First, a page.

Overnight, the family's take-home income dropped by about £1,500 a month. There's still a mortgage and bills to pay, but the state won't offer any help unless Dave's wife also loses her job. "

Its only because they are a couple that their income is added together. The policy is to encourage single parents. This country hates couples. So the answer is to separate. Then the full cornupia of benefits will flow, especially if Dave has one of the children.

Edited by roger196

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Tens of thousands of middle class workers are going to find out the hard way, like this family, that they have been screwed.

Most of our taxes goes towards paying public sector pensions and keeping a large but significant underclass in benefits when they should be working.

Benefits should be for the old, the sick and the need but millions in Britain now make a good living out of you working to pay for their benefits.

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Talk about the law of unintended consequences. There is something ironic in that Thatcher basically did this and the consequence has been to make it more tempting to give up work and live exclusively on benefits...

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It certianly is and I posted a response.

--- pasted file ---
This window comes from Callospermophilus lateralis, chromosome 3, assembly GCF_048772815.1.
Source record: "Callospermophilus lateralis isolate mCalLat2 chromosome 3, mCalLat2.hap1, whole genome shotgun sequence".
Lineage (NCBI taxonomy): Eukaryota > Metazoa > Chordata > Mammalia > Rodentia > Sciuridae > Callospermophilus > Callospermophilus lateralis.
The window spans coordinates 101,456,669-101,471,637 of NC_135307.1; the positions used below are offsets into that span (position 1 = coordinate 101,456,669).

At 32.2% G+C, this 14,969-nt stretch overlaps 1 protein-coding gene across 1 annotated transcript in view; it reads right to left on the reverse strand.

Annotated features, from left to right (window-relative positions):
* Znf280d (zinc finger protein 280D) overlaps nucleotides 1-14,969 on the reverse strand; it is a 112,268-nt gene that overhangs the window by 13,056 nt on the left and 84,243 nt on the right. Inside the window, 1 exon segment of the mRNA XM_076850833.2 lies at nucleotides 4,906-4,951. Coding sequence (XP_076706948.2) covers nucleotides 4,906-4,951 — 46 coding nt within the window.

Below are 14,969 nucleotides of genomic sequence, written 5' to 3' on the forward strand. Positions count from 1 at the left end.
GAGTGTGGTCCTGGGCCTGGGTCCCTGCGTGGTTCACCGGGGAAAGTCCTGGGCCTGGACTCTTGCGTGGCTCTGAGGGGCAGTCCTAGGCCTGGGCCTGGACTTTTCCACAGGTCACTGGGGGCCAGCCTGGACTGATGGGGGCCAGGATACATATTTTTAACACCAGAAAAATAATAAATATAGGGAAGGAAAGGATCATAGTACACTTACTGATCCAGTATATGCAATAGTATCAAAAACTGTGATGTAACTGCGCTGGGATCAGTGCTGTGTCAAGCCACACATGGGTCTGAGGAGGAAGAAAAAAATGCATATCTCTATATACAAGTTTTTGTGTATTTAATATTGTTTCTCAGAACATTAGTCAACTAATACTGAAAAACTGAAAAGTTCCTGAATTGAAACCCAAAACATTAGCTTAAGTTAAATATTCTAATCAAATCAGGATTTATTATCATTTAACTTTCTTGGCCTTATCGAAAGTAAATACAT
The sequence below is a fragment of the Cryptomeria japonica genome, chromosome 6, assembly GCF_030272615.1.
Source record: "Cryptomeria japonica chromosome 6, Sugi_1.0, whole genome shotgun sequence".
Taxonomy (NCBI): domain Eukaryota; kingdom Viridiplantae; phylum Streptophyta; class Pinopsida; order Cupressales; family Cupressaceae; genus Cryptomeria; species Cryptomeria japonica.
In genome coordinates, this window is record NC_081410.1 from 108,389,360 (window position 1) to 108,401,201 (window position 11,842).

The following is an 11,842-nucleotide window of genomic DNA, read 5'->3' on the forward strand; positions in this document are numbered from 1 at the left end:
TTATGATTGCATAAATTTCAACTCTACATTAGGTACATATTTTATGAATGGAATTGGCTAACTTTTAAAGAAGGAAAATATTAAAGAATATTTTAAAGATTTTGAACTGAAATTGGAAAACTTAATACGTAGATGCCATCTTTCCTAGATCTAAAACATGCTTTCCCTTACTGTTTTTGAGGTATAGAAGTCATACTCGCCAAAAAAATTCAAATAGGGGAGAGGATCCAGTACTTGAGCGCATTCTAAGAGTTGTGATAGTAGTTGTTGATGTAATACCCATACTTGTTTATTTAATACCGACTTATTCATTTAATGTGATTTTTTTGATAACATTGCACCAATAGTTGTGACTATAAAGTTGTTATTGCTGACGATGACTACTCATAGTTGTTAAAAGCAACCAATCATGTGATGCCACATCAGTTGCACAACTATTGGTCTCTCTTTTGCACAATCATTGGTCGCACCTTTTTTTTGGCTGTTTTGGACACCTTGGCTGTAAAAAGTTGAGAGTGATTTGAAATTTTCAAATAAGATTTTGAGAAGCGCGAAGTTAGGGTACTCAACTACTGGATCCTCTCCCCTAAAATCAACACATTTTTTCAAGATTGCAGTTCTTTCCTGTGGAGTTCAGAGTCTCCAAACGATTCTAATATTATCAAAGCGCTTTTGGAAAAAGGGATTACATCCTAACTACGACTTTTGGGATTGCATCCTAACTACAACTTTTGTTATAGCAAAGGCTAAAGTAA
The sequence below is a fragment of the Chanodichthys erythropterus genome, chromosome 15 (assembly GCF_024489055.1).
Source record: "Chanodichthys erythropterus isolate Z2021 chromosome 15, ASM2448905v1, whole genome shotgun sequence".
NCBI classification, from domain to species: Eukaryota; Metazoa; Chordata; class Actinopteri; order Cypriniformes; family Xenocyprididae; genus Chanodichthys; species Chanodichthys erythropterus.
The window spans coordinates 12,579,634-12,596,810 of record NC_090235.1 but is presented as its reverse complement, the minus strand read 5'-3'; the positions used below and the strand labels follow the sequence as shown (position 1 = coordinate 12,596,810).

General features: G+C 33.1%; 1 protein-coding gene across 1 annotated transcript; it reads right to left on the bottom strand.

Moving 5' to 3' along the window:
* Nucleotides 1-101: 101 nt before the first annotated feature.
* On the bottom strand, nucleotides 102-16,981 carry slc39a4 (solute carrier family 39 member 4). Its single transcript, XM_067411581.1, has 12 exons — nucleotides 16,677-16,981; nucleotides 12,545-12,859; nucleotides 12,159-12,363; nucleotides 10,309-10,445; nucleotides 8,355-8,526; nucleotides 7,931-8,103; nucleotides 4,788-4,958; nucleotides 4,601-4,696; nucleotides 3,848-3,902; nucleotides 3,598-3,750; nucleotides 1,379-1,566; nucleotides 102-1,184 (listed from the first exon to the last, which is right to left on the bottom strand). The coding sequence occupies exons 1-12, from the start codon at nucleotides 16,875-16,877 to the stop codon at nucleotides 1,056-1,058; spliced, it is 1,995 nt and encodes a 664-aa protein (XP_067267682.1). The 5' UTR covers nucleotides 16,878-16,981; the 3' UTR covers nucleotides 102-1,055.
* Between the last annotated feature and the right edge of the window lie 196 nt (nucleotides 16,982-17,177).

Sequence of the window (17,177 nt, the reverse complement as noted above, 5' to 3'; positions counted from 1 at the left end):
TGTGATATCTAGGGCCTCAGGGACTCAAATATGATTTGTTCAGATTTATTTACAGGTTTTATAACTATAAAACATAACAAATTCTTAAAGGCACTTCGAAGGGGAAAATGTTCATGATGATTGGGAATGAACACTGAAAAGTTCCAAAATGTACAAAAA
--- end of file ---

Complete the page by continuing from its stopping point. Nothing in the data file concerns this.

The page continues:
Someone has pointed out on that site that the total "welfare" budget is £200bn and you could give every man woman and child in the country £60/week with that. So if a single person gets £64/week and there are 2.2m unemployed thats £7.3bn. Then there are pensioners say 16m (not sure of the total) on £105/week so thats £87bn, then there's family allowance payable in respect of say 8m children at an average of £17/week and thats another £7bn. Where the heck is the other £99bn going?

Forgot to add - are tax credits treated as welfare payments or reductions in tax take? If they account for the other £99bn, I think I can see how Cameron will balance the books; this is going to get quite ugly for those on low to middle incomes.

Edited by bagsos

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Talk about the law of unintended consequences. There is something ironic in that Thatcher basically did this and the consequence has been to make it more tempting to give up work and live exclusively on benefits...

Good point - of course Thatcher was about to do that thanks to the North Sea oil tax bonanza which kept the benefits system affordable.

This is a rarely mentioned fact which Andrew Marr analyses brilliantly of his 'History of Britain'.

New Labour, her spiritual children, have now built an entire public/private sector whose livelihood depends on this mass underclass.

May all have been unintended but a lot of people, ranging from rogue landlords to shark-lenders, have done very well out of it

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Funny how 'Dave' and millions like him overlooked the problems with the benefit system... until he was at the sharp end of it :rolleyes: I just hope he wasn't one of the middle class corprobots who looked down their noses at the unemployed.

Having said that, the UK unemployment benefit system is in need of reform. A tapering payment starting at 50-60% of your salary and slowing reducing each month for 18 months would allow people who find themselves suddenly jobless to wind down their standard of living.